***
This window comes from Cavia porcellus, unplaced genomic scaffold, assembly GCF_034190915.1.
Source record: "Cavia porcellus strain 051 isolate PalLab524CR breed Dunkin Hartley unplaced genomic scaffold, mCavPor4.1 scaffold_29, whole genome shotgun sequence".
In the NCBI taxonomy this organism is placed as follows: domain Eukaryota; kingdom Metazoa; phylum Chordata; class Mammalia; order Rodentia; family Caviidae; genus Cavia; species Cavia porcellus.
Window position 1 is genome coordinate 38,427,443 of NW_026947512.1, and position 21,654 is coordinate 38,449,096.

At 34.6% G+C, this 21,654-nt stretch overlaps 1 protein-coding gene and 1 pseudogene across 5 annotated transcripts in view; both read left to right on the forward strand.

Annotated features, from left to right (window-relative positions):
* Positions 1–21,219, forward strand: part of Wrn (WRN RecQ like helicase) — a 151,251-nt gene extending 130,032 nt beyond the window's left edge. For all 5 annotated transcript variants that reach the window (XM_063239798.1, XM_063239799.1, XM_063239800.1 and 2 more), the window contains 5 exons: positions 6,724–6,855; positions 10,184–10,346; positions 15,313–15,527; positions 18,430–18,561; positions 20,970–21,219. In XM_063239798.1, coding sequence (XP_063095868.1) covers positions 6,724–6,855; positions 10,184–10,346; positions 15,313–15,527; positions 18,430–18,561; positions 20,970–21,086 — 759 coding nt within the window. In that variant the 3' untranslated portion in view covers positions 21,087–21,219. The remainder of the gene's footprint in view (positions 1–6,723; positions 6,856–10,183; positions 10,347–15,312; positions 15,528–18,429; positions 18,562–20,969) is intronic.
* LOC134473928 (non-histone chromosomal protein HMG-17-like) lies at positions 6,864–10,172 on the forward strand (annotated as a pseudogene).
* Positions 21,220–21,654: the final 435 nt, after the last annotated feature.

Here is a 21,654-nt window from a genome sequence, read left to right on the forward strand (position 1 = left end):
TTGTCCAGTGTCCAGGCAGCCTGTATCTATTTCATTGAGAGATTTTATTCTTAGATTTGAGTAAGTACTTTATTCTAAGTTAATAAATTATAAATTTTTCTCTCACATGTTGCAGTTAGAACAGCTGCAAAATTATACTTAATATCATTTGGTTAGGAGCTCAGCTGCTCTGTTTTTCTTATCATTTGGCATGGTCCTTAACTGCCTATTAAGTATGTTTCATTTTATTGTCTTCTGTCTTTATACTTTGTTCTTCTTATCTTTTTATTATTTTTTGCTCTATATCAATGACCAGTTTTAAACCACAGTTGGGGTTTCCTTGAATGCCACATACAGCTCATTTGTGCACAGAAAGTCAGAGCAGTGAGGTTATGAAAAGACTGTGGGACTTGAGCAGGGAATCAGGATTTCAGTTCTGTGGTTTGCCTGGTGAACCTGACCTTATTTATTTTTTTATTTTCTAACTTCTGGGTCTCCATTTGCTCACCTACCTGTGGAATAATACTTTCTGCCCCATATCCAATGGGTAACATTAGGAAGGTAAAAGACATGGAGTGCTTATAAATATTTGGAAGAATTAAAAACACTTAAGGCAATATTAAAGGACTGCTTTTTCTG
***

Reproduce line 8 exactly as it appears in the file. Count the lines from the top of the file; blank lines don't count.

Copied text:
* LOC134473928 (non-histone chromosomal protein HMG-17-like) lies at positions 6,864–10,172 on the forward strand (annotated as a pseudogene).